In 2002, Loscalzo was recruited to the Eastern Virginia Medical School in Norfolk, Va. to be an associate dean and associate professor of medicine. While in Virginia, he was responsible for the third-year mandatory medical school class in palliative care. He also supervised, counseled and performed mediation with clinical and research faculty and staff. Loscalzo also was responsible for the building of palliative care clinical and education programs across five community hospitals. He also was given responsibility for the Schools of Health Professions.
Two years later, Loscalzo was recruited to the University of California, San Diego (UCSD) School of Medicine as associate clinical professor of medicine (in hematologic oncology) and director of patient and family support services in the Moores UCSD Cancer Center in La Jolla, Calif., as well as co-director of palliative care for the UCSD Health System. Neither of these programs existed before Loscalzo joined the organization.
Within two years, Mr. Loscalzo created one of the best-integrated programs of humanistic care in the U.S. and one of the most comprehensive prospective programs of biopsychosocial screening in the world. By using touch-screen technology in real time, in English and Spanish, patients were able to communicate their personal concerns in an honest and confidential manner to their physician, nurse and social worker, via e-mail, just minutes before their initial meeting. This level of ongoing communication helps to insure that the specific concerns of patients are quickly communicated and addressed at first and follow- up visits. The aggregate data is then used to develop new educational programs identified by the patients themselves.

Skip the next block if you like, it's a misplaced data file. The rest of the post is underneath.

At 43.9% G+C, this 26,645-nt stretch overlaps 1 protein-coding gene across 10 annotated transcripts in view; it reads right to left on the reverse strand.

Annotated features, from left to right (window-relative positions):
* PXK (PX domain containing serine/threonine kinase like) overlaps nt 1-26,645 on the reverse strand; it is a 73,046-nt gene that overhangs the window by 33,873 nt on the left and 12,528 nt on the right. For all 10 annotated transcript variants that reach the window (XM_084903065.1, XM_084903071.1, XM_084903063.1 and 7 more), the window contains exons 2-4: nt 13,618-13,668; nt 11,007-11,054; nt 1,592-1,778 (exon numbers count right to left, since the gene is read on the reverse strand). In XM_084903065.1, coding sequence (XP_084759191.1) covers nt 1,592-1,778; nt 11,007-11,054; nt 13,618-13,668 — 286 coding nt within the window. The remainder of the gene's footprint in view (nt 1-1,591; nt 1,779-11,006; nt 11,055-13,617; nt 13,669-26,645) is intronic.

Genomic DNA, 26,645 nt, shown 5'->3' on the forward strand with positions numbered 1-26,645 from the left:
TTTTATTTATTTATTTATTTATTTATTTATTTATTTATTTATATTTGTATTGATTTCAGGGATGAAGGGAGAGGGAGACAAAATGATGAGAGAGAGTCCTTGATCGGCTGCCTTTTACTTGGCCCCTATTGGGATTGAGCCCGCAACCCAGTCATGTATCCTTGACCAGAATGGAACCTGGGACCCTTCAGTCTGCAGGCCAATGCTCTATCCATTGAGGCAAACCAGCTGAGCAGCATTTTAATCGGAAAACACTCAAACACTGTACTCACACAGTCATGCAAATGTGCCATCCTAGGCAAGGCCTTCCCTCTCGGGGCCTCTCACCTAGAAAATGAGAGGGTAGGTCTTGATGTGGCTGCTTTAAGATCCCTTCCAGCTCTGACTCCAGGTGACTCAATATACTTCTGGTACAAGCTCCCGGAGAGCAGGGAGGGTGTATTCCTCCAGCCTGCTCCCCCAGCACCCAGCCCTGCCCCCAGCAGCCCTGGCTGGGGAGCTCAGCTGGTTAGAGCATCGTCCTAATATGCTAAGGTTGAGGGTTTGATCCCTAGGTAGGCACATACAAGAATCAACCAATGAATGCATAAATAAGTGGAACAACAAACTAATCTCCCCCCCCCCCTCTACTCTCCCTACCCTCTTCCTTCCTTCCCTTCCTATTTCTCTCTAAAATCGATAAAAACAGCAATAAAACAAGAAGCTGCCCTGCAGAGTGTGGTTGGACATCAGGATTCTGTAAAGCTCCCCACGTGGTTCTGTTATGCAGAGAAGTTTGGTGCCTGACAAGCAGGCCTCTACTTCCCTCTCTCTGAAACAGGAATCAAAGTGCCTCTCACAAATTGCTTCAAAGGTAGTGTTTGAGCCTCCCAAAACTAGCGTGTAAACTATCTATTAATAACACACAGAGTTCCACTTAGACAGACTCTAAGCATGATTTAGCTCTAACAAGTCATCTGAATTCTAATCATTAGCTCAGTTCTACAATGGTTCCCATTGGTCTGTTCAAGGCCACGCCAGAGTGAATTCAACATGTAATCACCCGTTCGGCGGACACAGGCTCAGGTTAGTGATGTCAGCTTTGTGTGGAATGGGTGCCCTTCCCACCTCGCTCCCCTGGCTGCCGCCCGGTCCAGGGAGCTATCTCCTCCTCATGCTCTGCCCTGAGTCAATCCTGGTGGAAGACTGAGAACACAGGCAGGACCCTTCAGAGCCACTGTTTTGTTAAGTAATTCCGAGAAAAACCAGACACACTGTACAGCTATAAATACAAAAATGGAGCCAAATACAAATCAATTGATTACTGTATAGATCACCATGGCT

Loscalzo was also principal investigator on a 4-year, IRB-approved study to understand the ongoing needs of cancer patients through the use of a revised problem-based screening instrument that he developed. The touch screen instrument was widely accepted by patients, family members, faculty and staff.